Gather round, impressionable young ones, and I’ll tell you a story. Once upon a time- for example, in the 80s, when I wasn’t a girl because I hadn’t even been born- teenage girls were considered to be real, human people who had media actually made for them (see my fast-expanding collection of hilarious Jackie annuals for reference) instead of media made to rip out their beautiful, growing hearts and chuck them out of the window. Once upon a time, teenage girls actually had films made for them. I know, right? Unbelievable! As we all know, that time has long since passed, and now there are no more films for teenage girls- only, occasionally, a film about them but for an adult audience, like this one about a teenage girl who is a total jerk and messes everything up and doesn’t even care. The end. And that’s a nice, totally non-depressing story for you! Don’t have nightmares!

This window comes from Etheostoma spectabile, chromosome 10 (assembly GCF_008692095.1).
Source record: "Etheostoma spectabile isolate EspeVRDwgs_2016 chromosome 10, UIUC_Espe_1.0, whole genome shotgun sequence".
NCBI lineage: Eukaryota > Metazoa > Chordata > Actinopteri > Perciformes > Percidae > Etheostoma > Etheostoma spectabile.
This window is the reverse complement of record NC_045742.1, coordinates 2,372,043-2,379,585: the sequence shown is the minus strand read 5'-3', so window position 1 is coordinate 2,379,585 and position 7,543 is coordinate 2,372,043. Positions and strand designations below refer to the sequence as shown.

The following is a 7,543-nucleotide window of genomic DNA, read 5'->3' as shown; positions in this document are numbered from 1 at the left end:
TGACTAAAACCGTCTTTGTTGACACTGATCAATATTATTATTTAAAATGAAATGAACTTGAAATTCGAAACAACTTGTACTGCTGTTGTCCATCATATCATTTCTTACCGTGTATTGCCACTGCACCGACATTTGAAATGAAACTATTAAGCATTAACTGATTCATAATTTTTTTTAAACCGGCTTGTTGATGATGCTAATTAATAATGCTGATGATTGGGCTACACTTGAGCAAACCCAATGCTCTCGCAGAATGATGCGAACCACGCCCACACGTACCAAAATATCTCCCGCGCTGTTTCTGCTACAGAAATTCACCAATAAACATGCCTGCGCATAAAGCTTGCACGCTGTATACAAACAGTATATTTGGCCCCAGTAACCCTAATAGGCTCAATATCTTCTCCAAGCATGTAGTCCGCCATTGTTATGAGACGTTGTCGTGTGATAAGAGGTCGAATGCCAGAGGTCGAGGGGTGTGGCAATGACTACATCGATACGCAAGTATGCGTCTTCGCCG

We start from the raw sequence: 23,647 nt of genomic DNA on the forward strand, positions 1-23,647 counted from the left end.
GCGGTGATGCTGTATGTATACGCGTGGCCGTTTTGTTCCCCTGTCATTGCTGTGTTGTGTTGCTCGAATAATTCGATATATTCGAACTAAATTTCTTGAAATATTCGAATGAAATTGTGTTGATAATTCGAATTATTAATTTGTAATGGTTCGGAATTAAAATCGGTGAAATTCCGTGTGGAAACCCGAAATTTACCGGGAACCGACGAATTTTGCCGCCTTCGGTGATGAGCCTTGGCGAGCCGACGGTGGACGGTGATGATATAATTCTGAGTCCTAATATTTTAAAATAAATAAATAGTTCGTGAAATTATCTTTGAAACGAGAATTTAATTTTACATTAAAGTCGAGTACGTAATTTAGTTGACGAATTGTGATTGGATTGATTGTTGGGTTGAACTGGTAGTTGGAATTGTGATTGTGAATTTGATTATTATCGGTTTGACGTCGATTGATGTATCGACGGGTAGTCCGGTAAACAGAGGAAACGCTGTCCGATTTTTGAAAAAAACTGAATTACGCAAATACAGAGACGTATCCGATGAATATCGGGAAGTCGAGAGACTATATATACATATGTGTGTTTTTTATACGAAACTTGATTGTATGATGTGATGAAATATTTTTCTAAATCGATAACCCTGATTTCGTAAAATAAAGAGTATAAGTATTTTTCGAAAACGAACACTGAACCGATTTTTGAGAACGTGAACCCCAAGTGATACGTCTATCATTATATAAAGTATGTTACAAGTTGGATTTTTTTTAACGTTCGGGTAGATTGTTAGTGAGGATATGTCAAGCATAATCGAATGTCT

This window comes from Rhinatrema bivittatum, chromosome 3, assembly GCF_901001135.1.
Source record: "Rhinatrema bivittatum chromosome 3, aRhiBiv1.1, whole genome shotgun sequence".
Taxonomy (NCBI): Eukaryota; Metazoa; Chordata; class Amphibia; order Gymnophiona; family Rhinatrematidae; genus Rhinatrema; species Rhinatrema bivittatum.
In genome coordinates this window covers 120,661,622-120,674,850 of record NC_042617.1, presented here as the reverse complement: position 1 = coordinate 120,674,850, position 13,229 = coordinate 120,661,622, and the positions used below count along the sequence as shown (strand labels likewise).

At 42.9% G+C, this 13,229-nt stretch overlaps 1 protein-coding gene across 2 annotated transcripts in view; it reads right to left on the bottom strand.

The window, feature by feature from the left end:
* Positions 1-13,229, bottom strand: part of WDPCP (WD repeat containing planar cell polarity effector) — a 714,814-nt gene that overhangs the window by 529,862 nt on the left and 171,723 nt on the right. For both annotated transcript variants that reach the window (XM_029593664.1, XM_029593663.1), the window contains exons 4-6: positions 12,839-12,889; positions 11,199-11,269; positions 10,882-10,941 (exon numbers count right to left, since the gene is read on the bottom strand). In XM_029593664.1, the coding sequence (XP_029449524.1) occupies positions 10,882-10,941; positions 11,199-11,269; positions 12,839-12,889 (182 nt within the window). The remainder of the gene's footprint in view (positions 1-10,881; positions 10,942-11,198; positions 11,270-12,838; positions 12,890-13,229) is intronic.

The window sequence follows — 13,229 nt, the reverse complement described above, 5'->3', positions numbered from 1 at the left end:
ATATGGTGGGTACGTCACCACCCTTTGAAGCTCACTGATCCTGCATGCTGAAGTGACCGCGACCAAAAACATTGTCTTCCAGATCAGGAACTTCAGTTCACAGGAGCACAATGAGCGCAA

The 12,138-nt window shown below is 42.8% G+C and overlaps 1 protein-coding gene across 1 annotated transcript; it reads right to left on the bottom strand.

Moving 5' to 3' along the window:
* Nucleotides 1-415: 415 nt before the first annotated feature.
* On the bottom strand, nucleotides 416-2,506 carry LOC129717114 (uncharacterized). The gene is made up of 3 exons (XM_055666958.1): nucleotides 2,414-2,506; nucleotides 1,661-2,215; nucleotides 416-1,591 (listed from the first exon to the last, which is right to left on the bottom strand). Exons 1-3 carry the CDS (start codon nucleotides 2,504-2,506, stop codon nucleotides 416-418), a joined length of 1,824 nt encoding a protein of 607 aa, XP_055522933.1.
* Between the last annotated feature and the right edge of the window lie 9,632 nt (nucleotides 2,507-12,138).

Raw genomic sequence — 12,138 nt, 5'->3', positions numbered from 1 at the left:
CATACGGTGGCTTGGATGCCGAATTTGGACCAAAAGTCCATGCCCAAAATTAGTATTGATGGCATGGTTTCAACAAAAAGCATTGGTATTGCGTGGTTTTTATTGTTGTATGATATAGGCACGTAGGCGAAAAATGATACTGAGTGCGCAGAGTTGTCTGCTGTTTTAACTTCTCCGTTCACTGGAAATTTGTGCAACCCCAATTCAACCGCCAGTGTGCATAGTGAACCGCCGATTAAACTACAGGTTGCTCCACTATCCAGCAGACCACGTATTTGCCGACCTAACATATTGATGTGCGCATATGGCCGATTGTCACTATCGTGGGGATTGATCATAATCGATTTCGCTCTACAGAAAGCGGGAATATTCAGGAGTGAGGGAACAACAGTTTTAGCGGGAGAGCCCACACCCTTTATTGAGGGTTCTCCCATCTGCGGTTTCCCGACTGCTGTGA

Is it a feminist film? Well, here’s the basic plot. A teenage girl whose name is either “Christine McPherson” or “Lady Bird”- she’s never quite sure- is having problems at school- she has a lovely and sweet best friend who she’s apparently desperate to get rid of, she’s always falling for the “wrong boy”- and problems at home, ie that she can’t stir a step without doing something really stupid and hurting the people who love her in some way. The fact that the first thing you see her do in the film (and, in fact, in the trailer) is open the door of a moving car and leap out onto the road, hurting her arm in the process, seemed to give no-one but me a teensy clue that our protagonist is, well, a bit of an idiot. Everything about this film rattles with me somehow, which is a shame, because I had high hopes for it. Lady Bird’s relationship with her mother- which critics have said is touching and relatable- seems to me to be dysfunctional and unpleasant, and none of their arguments feel realistic or like exchanges a real teenage girl might have with her mother. Lady Bird herself seems to get everything wrong, which I wouldn’t normally object to, except her levels of remorse are so low on all occasions that she is in urgent need of an “empathy transplant” before she blacks out from caring so little about other people. When she finds her boyfriend kissing another boy in the toilets, instead of actually having ‘a conversation’ with him, she simply shouts into his face “YOU’RE GAY!”- which is not particularly productive in any circumstance, especially since the film has not actually confirmed this. She is quick to dump her ‘nice’ best friend Julie for the popular crowd (a classic trope that literally NEVER happens in real life), and yet Julie immediately forgives her for this as soon as the popular people tire of her. The fact that Saoirse Ronan, who plays Lady Bird, is in fact 24 might account somewhat for the fact that she is so unconvincing as an actual teenage girl. And do you know how I know this? It’s because, at the time of writing, I am a teenage girl. And I know my own emotions, and also I am able to have real-life conversations with my mother without getting so angry that I suddenly just roar at her in a totally ridiculous manner.